remove some low quality providers, but that trend is now reversing, and


various a broad plan of action to make sure that the numbers go up as


well as that increase in quality. And if you stick at it, who knows


where an apprenticeship might take you? I started as an assistant to


the tea boy in Lloyd's of London, and found my passion working in a


shop. I got all my skills learning on the job. I had no formal


education, so my apprenticeship was being a junior shop assistant all


the way through. Apprenticeships might seem a bit retro, but


increasingly these days, they are seen as an idea whose time has come,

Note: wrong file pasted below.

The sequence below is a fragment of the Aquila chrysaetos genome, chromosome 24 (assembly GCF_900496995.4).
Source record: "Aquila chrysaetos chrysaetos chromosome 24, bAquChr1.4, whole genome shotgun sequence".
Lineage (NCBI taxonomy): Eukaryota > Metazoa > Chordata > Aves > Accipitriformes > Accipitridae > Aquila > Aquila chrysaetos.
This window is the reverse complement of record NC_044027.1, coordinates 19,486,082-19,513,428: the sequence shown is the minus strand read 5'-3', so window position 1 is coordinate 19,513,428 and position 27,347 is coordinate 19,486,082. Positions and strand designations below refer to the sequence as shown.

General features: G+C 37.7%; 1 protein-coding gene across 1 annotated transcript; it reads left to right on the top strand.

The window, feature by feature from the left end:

a solid way into the world of work. I think I will stick to my day job.


Over 1.5 million new apprenticeships have begun under this government. It


should be congratulated, shouldn't it? I think they should. And the


apprenticeships, although lots of bits of the policy haven't worked


terribly well, and we found out that most apprenticeships are being taken


up by people who are over 25 and already have a job, generally


speaking, since the late 80s, early 90s, as a country, we have taken it


seriously. In our meandering route, and there are interesting things


below the surface... There is some evidence that parents are beginning


to recognise that apprenticeship might be a good route, and it is not


always a second prize to going to university. I think it will take is


another generation to get to where we need to get to. But that culture


of university being the great Annecy, that was Labour 's fault.


They wanted to target 50% of people to go to university, and they made